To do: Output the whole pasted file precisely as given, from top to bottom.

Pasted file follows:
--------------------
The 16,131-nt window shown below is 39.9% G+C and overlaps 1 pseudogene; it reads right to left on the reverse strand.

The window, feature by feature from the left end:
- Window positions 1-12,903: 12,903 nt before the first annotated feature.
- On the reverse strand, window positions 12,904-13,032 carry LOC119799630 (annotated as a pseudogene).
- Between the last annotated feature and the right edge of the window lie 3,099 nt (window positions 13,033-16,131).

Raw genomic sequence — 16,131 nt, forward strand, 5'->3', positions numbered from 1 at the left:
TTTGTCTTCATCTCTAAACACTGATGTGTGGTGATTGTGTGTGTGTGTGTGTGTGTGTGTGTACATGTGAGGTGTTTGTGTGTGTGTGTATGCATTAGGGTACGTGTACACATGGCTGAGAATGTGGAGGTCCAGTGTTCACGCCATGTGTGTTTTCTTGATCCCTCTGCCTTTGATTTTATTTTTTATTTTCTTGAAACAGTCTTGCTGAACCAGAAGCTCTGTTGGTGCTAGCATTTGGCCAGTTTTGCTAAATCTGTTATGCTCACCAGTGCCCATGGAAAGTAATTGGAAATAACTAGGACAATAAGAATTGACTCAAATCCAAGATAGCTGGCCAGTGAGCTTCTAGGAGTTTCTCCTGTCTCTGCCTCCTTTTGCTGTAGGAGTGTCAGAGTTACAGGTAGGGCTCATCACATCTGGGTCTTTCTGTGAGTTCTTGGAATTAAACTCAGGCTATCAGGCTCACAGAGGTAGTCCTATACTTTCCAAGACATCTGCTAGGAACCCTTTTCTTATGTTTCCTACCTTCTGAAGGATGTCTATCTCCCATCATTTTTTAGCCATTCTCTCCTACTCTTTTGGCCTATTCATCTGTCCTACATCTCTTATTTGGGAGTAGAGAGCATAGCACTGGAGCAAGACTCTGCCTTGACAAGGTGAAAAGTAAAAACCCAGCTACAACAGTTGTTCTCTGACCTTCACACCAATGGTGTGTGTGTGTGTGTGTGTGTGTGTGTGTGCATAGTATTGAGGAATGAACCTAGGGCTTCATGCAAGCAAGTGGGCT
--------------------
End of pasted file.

The 16,131-nt window shown below is 39.9% G+C and overlaps 1 pseudogene; it reads right to left on the reverse strand.

The window, feature by feature from the left end:
- Window positions 1-12,903: 12,903 nt before the first annotated feature.
- On the reverse strand, window positions 12,904-13,032 carry LOC119799630 (annotated as a pseudogene).
- Between the last annotated feature and the right edge of the window lie 3,099 nt (window positions 13,033-16,131).

Raw genomic sequence — 16,131 nt, forward strand, 5'->3', positions numbered from 1 at the left:
TTTGTCTTCATCTCTAAACACTGATGTGTGGTGATTGTGTGTGTGTGTGTGTGTGTGTGTGTACATGTGAGGTGTTTGTGTGTGTGTGTATGCATTAGGGTACGTGTACACATGGCTGAGAATGTGGAGGTCCAGTGTTCACGCCATGTGTGTTTTCTTGATCCCTCTGCCTTTGATTTTATTTTTTATTTTCTTGAAACAGTCTTGCTGAACCAGAAGCTCTGTTGGTGCTAGCATTTGGCCAGTTTTGCTAAATCTGTTATGCTCACCAGTGCCCATGGAAAGTAATTGGAAATAACTAGGACAATAAGAATTGACTCAAATCCAAGATAGCTGGCCAGTGAGCTTCTAGGAGTTTCTCCTGTCTCTGCCTCCTTTTGCTGTAGGAGTGTCAGAGTTACAGGTAGGGCTCATCACATCTGGGTCTTTCTGTGAGTTCTTGGAATTAAACTCAGGCTATCAGGCTCACAGAGGTAGTCCTATACTTTCCAAGACATCTGCTAGGAACCCTTTTCTTATGTTTCCTACCTTCTGAAGGATGTCTATCTCCCATCATTTTTTAGCCATTCTCTCCTACTCTTTTGGCCTATTCATCTGTCCTACATCTCTTATTTGGGAGTAGAGAGCATAGCACTGGAGCAAGACTCTGCCTTGACAAGGTGAAAAGTAAAAACCCAGCTACAACAGTTGTTCTCTGACCTTCACACCAATGGTGTGTGTGTGTGTGTGTGTGTGTGTGTGTGCATAGTATTGAGGAATGAACCTAGGGCTTCATGCAAGCAAGTGGGCT